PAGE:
This 1999 Fleer card captures the smile of The Krane, who sported the same happy look when I saw him speak at a Temple Beth El's Sunday men's breakfast in Spring Valley, NY a few years after his retirement.
Friday, March 9, 2012
Before the Big Papi legend was born in Boston, David Ortiz was known as David Arias when signed by the Mariners in 1992 and wanted to be known as David Ortiz when he was traded to the Twins. He played for the Twins from 1997-02.
Ortiz signed with the Red Sox as a free agent in early 2003 and was a major reason why the Sox won World Series titles in 2004 and 2007. Ortiz also hit 54 home runs in 2006 and has 378 homers entering this season.
The facial expression by Big Papi in this 1999 Upper Deck MVP card offers a glimpse at the colorful personality that would shine for the Red Sox in future years.
Rob Dibble went to a small college called Florida Southern College in Lakeland, Fla., and went on to become a hard-throwing reliever for the Reds from 1988-1993 and then pitched for the White Sox, Blue Jays and Brewers in 1995.
Rob was a two-time All-Star for the Reds and was a member of the 1990 Reds World Series champion team that featured him as a "Nasty Boy" in the bullpen.
Known for his fire and temper, Rob was a baseball analyst for ESPN and FOX and later was fired as the Nationals' TV broadcaster in 2010 for his comments regarding Nats pitcher Stephen Strasburg.
This 1992 Leaf Studio card captures Rob's personality quite well, don't you think?
There's not much to say about Roger Bailey except that the Florida State alum pitched in his first MLB game with the Rockies in April 1995 and appeared in his last MLB game with the Rockies in September 1997.
But Roger will always have a place in my baseball card humor heart with this 1995 Upper Deck top prospect card showing Roger aiming a device on the front and on the back showing a pic with a baseball with the timeless message, "Hi Mom Send $."
Starting in 1995, Alex Ochoa played for the Mets, Twins, Brewers, Reds, Rockies and Angels amd even enjoyed a stint in Japan with the Chunichi Dragons from 2003-06. Alex is the proud owner of a World Series ring with the Angels in 2002.
Three months ago, Alex was named by Red Sox manager Bobby Valentine as the Red Sox first base coach, so I can only assume Alex is instructing the likes of Josh Beckett, David Ortiz and Dustin Pedroia on spring training drills such as the one he is engaged with in this 1997 Upper Deck Collector's Choice card.
David Come is one of the most fascinating pitchers in modern times.
Cone was a five-time World Series champ and also was a five-time All-Star during his 17-year career, which lasted from 1986-2003. He won 20 games for the Mets in 1988 and 20 games for the Yankees in 1998, setting a MLB record for longest period between 20-game seasons. He also pitched a perfect game in 1999 and won the AL Cy Young in 1994.
He was 194-126 and pitched for the Royals, Mets, Blue Jays, Yankees, Red Sox and went to become a TV baseball broadcaster in New York.
He's a bright guy and obviously wanted to show aspiring pitchers how to throw the splitter in this 2001 Fleer Platinum card.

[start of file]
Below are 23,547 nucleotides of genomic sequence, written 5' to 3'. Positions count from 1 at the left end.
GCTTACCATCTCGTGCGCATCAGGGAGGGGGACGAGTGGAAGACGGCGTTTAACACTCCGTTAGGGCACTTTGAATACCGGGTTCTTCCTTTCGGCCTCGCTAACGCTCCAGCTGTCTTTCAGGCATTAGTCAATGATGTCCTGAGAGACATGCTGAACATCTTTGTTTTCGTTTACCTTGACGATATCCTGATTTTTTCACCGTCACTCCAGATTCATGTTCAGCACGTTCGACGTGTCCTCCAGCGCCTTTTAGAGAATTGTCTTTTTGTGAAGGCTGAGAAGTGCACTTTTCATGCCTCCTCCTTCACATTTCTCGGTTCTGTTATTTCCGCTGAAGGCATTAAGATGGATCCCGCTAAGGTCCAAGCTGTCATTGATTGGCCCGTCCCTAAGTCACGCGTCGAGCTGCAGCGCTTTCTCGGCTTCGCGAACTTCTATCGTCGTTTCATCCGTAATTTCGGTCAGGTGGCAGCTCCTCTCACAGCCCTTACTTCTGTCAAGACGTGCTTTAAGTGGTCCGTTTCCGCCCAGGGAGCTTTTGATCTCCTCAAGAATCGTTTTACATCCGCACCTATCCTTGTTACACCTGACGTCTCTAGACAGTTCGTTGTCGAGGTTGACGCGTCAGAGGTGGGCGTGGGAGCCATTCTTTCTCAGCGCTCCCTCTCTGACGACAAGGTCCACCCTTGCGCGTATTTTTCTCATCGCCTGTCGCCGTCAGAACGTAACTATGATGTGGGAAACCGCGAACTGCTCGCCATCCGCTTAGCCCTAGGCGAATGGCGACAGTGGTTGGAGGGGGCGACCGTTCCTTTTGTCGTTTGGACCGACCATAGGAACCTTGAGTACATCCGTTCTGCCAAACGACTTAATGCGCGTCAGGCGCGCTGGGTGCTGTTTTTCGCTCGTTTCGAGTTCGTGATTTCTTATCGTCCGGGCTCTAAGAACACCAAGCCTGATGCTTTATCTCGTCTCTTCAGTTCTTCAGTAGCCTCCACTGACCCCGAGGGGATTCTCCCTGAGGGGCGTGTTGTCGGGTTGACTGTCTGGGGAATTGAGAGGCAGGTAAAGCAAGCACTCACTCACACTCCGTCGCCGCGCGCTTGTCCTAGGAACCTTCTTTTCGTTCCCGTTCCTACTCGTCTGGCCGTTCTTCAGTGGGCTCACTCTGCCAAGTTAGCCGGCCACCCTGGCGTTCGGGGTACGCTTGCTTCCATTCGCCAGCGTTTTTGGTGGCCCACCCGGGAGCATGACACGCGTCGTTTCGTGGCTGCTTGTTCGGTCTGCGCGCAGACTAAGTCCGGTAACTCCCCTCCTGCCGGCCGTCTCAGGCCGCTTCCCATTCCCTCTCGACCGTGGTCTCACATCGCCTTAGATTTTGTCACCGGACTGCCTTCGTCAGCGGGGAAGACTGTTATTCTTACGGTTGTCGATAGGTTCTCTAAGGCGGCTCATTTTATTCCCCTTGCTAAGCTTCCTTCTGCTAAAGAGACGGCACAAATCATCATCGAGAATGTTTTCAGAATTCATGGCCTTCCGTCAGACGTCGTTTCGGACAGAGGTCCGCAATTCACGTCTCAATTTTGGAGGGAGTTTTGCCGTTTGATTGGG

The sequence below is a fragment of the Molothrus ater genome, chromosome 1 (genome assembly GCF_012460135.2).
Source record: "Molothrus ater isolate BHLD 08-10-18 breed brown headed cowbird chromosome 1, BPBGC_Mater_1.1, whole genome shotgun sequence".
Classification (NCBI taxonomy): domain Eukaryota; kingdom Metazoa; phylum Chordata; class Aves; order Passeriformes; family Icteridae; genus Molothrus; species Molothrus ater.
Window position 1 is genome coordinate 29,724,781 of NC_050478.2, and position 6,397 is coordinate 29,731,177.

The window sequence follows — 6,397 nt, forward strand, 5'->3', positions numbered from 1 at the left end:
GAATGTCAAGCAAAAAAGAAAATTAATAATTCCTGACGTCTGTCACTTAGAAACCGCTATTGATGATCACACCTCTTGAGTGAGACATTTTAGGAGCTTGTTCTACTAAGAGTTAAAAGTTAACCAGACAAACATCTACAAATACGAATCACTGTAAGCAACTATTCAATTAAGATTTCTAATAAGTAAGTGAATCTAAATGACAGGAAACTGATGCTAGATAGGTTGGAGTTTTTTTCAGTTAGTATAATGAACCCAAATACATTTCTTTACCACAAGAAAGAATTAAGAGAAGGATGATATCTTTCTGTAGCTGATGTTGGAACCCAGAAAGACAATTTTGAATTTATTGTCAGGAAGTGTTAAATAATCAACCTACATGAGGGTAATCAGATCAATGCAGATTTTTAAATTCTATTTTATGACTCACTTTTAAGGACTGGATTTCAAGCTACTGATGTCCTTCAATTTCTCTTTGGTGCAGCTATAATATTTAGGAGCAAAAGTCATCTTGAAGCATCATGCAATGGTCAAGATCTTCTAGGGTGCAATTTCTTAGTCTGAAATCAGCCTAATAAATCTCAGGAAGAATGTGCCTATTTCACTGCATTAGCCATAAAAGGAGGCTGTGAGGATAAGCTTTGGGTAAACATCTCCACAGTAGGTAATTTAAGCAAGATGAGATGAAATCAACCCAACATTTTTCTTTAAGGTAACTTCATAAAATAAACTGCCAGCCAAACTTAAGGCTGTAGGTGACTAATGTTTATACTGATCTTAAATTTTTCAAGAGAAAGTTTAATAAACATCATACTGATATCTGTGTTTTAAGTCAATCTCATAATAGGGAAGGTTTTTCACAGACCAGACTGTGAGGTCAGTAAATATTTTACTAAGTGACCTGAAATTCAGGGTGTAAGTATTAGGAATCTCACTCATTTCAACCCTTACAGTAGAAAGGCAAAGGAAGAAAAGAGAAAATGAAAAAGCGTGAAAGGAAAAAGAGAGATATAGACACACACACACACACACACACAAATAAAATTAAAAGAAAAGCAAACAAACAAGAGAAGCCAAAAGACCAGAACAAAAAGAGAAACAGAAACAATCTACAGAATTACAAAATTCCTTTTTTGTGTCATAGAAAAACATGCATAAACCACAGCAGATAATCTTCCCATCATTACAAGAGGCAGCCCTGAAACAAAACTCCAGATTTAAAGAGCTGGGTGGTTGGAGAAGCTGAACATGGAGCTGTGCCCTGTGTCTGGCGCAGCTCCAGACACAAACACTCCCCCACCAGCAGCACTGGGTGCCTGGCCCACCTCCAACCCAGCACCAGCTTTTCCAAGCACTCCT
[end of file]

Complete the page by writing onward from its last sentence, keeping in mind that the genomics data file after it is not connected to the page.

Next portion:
The 1988 Fleer set includes some wonderful gems.
Like this beauty of scrappy infielder Tim Flannery, who played 11 seasons with the Padres and retired in 1989, He's currently the Giants' third base coach.
I love this card because not only Tim is hanging with his favorite surfboard, there's also a touch of a smirk in a pleasant smile to reveal the humor in this Fleer card.
Brett Butler (not the female comedian in "Grace Under Fire") was a fast centerfielder who batted leadoff for the Braves, Indians, Giants, Dodgers, Blue Jays and Mets while collecting 2,375 hits and scoring 1,359 runs over a 17-year career that ended in 1997.
You can figure out Brett's era from his pre-21st century phone technology in this 1997 Donruss card.
The 1988 Fleer set was spice with some funny cards that evoke a smile.
Like this one of Sammy Stewart, a former Orioles, Red Sox and Indians reliever.
Unfortunately, life after the Big Leagues has not been very kind to Sammy.
According to Wikipedia, "in October 2006, Stewart began serving an eight-year sentence in a North Carolina prison on a felony drug charge, having been convicted as an "habitual felon". He has been charged 46 times with more than 60 offenses since 1988, and has spent 25 months in prison over six separate stints.
Sad ending to a career highlighted by winning the ERA title in 1981 with the Orioles, being a member of the 1983 World Series-winning Orioles club and having a sense of humor to pose for the Fleer photographers in 1989.
Kent Tekulve was a submarining relief pitcher for the Pirates, Phillies and Reds, saved three games in the 1979 World Series for championship-winning Pirates and was a 1980 All-Star. He pitched in relief in 1,050 games.
And he was also one funny dude.
At spring training, he would allow fans to try on his 1979 World Series ring that he won with the Pirates.
And for baseball card photographers, he would point to his baseball glove.
He's currently a TV baseball analyst in Pittsburgh.